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Figure 2: Axial contrast-enhanced CT of the abdomen image showing B/L renal lesion possibility of RCC

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The patient's neurological condition remains stable for the next few months, and again he developed difficulty in walking, weakness in the left lower limb, headache, and giddiness [Figure 3]. Clinical examination revealed ataxic gait with swaying to left side dysarthria. Repeat imaging suggestive of increase in size of the cerebellar lesion, development of hydrocephalus, and small new cerebral and cerebellar lesions and upper cervical spinal cord lesion [Figure 3].
Figure 3: CT brain contrast image (a and b) showing cerebellar lesion with contrast enhancement. (c and d) newly developed supra- and infratentorial lesions (e) MRI cervical spine showing the development of upper cervical spinal cord lesion

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The patient was undergone operative intervention in the form of the right ventriculoperitoneal shunt and excision of the left cerebellar lesion. Tumor was a purple red-colored nodule with cystic area. Postoperative stay was uneventful and was discharged on the 4th postoperative day. On the 10th postoperative day, he noticed worsening of left-sided weakness and gait ataxia and disorientation. Post-operative imaging shows near total excision of cerebellar lesion with development of new lesions in both the supratentorial and infratentorial regions. Renal and pancreatic lesions were of same size, but he developed new lesions in both lobes of the liver, bilateral adrenal glands, lungs and pleura possibility of metastasis of primary renal lesion [Figure 4] and [Figure 5].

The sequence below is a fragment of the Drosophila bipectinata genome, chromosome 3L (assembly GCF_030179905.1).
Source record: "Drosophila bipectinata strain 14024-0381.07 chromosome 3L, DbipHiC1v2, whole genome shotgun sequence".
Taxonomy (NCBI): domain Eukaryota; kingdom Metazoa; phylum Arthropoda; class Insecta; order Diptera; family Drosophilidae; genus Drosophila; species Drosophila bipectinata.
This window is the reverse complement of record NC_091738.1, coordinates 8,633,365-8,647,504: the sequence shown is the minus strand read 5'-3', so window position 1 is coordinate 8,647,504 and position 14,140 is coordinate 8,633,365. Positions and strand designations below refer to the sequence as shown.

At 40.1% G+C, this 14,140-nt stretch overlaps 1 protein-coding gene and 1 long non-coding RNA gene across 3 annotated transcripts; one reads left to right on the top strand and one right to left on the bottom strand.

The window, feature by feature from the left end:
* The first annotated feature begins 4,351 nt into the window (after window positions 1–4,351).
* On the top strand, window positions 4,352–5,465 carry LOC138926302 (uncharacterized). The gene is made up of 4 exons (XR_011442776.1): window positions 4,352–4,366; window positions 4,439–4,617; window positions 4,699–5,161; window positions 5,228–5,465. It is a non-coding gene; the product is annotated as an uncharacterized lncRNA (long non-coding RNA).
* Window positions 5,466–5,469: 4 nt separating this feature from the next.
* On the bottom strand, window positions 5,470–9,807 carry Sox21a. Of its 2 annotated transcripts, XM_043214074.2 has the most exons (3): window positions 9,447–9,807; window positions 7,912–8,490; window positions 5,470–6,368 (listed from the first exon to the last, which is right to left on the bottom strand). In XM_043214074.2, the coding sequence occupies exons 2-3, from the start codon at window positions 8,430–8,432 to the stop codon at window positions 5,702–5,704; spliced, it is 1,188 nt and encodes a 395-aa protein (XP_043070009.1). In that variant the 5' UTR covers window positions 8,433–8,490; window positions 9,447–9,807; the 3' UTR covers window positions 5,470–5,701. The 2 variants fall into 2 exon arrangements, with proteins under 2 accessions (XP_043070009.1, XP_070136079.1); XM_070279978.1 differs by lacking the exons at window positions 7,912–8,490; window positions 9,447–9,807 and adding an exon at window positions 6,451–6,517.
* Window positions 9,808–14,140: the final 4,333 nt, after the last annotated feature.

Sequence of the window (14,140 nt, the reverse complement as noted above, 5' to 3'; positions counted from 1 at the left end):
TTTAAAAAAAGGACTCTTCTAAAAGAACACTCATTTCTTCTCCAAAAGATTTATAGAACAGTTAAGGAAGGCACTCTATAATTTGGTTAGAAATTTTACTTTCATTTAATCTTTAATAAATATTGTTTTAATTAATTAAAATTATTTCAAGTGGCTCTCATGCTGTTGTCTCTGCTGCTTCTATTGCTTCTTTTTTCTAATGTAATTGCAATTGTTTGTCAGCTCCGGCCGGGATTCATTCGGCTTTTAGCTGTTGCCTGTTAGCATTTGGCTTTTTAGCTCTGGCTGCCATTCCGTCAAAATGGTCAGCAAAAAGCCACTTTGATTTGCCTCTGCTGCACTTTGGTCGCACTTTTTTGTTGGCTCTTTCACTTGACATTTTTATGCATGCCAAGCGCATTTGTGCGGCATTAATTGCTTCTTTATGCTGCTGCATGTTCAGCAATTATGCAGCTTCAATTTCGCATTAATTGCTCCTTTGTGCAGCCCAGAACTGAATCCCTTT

Figure 4: Postoperative contrast-enhanced MRI brain showing excised cerebellar lesion with newly developed cerebral and cerebellar lesions

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Figure 5: CT chest and abdomen showing renal, pleural, lung, liver lesion possibility of metastasis of renal cell carcinoma